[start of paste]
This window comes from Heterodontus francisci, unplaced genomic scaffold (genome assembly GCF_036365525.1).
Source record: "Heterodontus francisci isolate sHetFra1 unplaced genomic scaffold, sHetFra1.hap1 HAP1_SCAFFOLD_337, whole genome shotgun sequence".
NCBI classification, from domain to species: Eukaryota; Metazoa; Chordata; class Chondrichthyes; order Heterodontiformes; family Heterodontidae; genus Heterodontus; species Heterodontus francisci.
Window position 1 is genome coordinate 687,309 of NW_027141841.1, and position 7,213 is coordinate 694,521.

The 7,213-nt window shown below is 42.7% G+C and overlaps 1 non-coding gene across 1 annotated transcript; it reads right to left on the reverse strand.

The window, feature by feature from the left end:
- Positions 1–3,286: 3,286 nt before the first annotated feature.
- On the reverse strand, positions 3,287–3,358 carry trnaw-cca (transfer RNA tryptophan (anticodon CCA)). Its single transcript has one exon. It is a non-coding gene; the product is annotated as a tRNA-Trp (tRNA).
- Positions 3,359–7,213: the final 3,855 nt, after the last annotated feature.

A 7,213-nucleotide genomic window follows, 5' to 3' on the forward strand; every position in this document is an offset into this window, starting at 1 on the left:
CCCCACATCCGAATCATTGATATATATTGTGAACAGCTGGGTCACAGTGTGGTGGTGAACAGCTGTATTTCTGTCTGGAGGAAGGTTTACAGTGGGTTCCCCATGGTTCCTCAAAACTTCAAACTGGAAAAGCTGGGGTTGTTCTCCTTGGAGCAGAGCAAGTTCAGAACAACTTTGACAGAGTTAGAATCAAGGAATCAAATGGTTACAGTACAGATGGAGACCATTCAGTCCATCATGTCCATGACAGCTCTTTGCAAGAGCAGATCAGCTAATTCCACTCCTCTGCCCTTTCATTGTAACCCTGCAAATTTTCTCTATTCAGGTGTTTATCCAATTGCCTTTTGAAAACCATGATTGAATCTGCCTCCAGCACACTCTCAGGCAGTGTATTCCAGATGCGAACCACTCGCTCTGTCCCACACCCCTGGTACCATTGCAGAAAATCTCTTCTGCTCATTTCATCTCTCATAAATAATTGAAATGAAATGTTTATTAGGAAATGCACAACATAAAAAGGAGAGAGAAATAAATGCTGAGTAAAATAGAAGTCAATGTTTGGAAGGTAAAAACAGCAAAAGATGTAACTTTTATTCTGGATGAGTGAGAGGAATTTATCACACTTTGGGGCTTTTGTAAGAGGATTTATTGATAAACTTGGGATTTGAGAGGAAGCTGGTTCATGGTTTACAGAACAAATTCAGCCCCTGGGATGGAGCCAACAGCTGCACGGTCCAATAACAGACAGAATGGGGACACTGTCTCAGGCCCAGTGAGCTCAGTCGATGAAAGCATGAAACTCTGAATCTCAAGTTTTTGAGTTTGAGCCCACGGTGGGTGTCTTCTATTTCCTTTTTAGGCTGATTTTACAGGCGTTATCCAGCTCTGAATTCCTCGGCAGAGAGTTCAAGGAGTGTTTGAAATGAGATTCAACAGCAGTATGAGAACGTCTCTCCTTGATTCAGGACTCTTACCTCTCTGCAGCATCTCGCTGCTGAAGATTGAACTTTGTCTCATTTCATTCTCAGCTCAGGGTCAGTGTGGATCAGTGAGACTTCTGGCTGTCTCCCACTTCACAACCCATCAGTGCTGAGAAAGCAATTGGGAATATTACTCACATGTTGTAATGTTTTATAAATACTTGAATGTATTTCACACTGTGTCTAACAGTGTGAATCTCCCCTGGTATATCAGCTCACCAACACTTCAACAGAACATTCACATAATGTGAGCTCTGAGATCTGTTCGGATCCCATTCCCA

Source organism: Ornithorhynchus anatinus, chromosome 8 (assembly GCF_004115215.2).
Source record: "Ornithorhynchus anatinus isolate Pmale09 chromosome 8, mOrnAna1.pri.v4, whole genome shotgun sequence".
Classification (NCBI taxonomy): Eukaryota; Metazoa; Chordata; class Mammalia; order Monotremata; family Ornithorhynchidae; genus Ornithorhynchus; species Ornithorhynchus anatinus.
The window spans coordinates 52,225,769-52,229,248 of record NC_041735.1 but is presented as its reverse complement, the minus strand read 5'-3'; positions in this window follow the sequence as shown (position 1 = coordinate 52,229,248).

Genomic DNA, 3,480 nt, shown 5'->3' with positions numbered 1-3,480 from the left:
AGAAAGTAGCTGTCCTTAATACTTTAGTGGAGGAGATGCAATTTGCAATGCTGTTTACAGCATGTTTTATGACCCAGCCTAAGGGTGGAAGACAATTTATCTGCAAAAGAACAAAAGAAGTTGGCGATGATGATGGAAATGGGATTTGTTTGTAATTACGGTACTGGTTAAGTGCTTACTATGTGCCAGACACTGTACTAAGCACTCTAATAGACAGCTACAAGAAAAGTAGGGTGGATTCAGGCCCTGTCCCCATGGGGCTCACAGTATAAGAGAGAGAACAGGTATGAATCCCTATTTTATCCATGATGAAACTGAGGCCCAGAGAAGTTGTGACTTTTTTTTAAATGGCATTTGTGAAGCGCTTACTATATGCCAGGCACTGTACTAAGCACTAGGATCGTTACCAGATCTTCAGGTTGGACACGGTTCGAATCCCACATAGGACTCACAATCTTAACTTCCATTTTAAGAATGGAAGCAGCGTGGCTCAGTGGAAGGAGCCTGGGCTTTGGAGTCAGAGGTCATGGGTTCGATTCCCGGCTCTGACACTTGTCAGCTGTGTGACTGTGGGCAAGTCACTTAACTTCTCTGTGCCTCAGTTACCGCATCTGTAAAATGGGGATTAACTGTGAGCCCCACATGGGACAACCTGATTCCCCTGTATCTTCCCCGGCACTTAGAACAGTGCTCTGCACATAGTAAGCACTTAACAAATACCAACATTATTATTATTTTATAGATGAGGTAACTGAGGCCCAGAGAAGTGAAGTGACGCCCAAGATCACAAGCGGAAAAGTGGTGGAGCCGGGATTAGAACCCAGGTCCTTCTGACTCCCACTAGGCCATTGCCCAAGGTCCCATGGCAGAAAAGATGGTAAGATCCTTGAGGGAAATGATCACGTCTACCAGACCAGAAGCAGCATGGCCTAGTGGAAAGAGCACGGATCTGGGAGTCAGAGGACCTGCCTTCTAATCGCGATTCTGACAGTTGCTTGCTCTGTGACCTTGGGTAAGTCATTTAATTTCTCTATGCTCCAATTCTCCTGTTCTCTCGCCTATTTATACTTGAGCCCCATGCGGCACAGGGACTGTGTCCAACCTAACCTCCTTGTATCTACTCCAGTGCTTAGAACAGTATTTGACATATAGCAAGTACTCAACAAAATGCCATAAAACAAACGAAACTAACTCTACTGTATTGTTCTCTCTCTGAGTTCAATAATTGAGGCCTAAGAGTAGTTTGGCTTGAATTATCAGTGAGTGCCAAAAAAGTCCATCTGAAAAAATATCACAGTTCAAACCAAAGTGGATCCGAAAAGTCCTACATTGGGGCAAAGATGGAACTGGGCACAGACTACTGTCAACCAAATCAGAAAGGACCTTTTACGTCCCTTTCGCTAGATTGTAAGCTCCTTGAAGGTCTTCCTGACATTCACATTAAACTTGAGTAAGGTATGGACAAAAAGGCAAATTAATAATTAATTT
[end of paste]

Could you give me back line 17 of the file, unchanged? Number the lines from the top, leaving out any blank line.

AGAAAGTAGCTGTCCTTAATACTTTAGTGGAGGAGATGCAATTTGCAATGCTGTTTACAGCATGTTTTATGACCCAGCCTAAGGGTGGAAGACAATTTATCTGCAAAAGAACAAAAGAAGTTGGCGATGATGATGGAAATGGGATTTGTTTGTAATTACGGTACTGGTTAAGTGCTTACTATGTGCCAGACACTGTACTAAGCACTCTAATAGACAGCTACAAGAAAAGTAGGGTGGATTCAGGCCCTGTCCCCATGGGGCTCACAGTATAAGAGAGAGAACAGGTATGAATCCCTATTTTATCCATGATGAAACTGAGGCCCAGAGAAGTTGTGACTTTTTTTTAAATGGCATTTGTGAAGCGCTTACTATATGCCAGGCACTGTACTAAGCACTAGGATCGTTACCAGATCTTCAGGTTGGACACGGTTCGAATCCCACATAGGACTCACAATCTTAACTTCCATTTTAAGAATGGAAGCAGCGTGGCTCAGTGGAAGGAGCCTGGGCTTTGGAGTCAGAGGTCATGGGTTCGATTCCCGGCTCTGACACTTGTCAGCTGTGTGACTGTGGGCAAGTCACTTAACTTCTCTGTGCCTCAGTTACCGCATCTGTAAAATGGGGATTAACTGTGAGCCCCACATGGGACAACCTGATTCCCCTGTATCTTCCCCGGCACTTAGAACAGTGCTCTGCACATAGTAAGCACTTAACAAATACCAACATTATTATTATTTTATAGATGAGGTAACTGAGGCCCAGAGAAGTGAAGTGACGCCCAAGATCACAAGCGGAAAAGTGGTGGAGCCGGGATTAGAACCCAGGTCCTTCTGACTCCCACTAGGCCATTGCCCAAGGTCCCATGGCAGAAAAGATGGTAAGATCCTTGAGGGAAATGATCACGTCTACCAGACCAGAAGCAGCATGGCCTAGTGGAAAGAGCACGGATCTGGGAGTCAGAGGACCTGCCTTCTAATCGCGATTCTGACAGTTGCTTGCTCTGTGACCTTGGGTAAGTCATTTAATTTCTCTATGCTCCAATTCTCCTGTTCTCTCGCCTATTTATACTTGAGCCCCATGCGGCACAGGGACTGTGTCCAACCTAACCTCCTTGTATCTACTCCAGTGCTTAGAACAGTATTTGACATATAGCAAGTACTCAACAAAATGCCATAAAACAAACGAAACTAACTCTACTGTATTGTTCTCTCTCTGAGTTCAATAATTGAGGCCTAAGAGTAGTTTGGCTTGAATTATCAGTGAGTGCCAAAAAAGTCCATCTGAAAAAATATCACAGTTCAAACCAAAGTGGATCCGAAAAGTCCTACATTGGGGCAAAGATGGAACTGGGCACAGACTACTGTCAACCAAATCAGAAAGGACCTTTTACGTCCCTTTCGCTAGATTGTAAGCTCCTTGAAGGTCTTCCTGACATTCACATTAAACTTGAGTAAGGTATGGACAAAAAGGCAAATTAATAATTAATTT